And fourth, tying them all together, is the ongoing tolerance of misbehavior that the Church has always regarded as mortal sin.  The cover-ups and protection of pedophile priests, the veil of silence regarding molesters like McCarrick, and the open encouragement of gay advocates like Martin, are all part of a single disease.       The pope’s refusal to address Abp. Vigano’s accusations, along with his track record in South American scandals, suggests that he is, to say the least, unwilling to be part of the solution.

There you have it; four ugly, tangled threads.  Much discussion these days is about how to untangle them. But it seems like a better idea to simply grab them all and rip them out of the Church!  Or, as Alexander the Great demonstrated with the Gordian Knot, just take a sword to them.  Throw the rascals out!

Despite the rhetoric, I don’t know exactly how to do it.  Certainly we must pray for Jesus to once again save His Church from the hands of those who are profaning his temple.  And we must speak out in some way to let the hierarchy, and the world, know where we stand.

May God help us, as laymen, to find a way to help fix this mess.

Good Sense from Anthony Esolen

If you are already familiar with the writing of Anthony Esolen (in Magnificat, among other places), you will not be surprised that he has just injected a healthy dose of good sense into the current scandal. Writing on the online blog crisismagazine.com, his essay “What the Priest Scandal Is – and Is Not – About” is a breath of fresh air in the smoggy smokescreen some are trying to hide behind.

He describes 10 things to bear in mind when looking at the scandal.  One objection: I would call it a “Bishop Scandal” rather than a “Priest Scandal”, since bishops are in authority over the culpable priests, are fully responsible for the cover-ups, and many seem to be themselves guilty of “grooming” and other sexual abuse of minors as well as seminarians and other young men in their control. And it is bishops who tolerate and support gay “advocates” like Father James Martin. (The pope is, remember, a bishop himself.)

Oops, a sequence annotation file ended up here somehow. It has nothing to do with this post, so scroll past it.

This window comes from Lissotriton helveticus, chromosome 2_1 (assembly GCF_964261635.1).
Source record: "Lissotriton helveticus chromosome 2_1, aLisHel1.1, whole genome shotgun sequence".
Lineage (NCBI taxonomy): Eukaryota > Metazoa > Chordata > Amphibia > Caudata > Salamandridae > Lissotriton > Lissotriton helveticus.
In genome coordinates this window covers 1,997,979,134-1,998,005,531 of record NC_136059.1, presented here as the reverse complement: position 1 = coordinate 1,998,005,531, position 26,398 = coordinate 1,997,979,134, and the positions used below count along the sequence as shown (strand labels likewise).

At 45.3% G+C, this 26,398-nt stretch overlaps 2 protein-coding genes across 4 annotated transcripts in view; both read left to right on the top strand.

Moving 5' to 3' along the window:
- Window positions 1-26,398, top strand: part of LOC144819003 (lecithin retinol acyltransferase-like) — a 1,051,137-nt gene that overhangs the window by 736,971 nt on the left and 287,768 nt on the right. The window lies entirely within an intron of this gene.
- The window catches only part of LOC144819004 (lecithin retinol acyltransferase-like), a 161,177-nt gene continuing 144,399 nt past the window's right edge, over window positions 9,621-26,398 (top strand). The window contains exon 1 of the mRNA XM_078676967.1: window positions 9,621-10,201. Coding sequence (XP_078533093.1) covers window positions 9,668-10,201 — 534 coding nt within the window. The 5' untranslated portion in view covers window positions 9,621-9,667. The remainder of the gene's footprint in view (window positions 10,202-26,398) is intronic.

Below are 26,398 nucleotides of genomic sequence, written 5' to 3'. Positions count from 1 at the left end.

But whatever we call it, Esolen faces the reality of the scandal with unblinking eyes.  He calls the scandal what it basically is: from top to bottom, a homosexual problem.

He acknowledges what the guilty bishops owe to all catholics:

I do not require that my bishop be a saint. I do require that he be faithful to the teachings of the Church, and that he obey the law of the land. That is not too much to ask. If you are leading a double life, get out. We don’t need you. If you have ever covered for someone leading a double life, get out. If you have covered for someone who has molested a young person of either sex, get out. Please, leave us already. You have done plenty of harm.”

And he calls out the obscenity of those (including still-Cardinal Cupich) who say still-Pope Francis doesn’t have time to answer Archbishop Vigano’s charges because he is so busy with more important things.  We saw yesterday what more-important things are occupying Francis’ time: global littering!

I urge you to read the whole thing.  And then join Esolen’s call to the abusers and the cover-up artists: GET OUT!

 

 

Read It and Weep

 

I am almost at a loss for words to describe this sad situation.  And yet this may be a sign that the Church crisis is coming to a head.

A retired high Vatican official, Archbishop and former Papal Nuncio to the US Church, Carlos Maria Vigano, has announced that Pope Francis knew fully about McCarrick’s long-time homosexual abuse of seminarians and young priests.  He knew that Pope Benedict XVI had removed McCarrick from all activities, and he knew why. But Francis reinstated him!  He even sought his advice on appointments of new bishops!!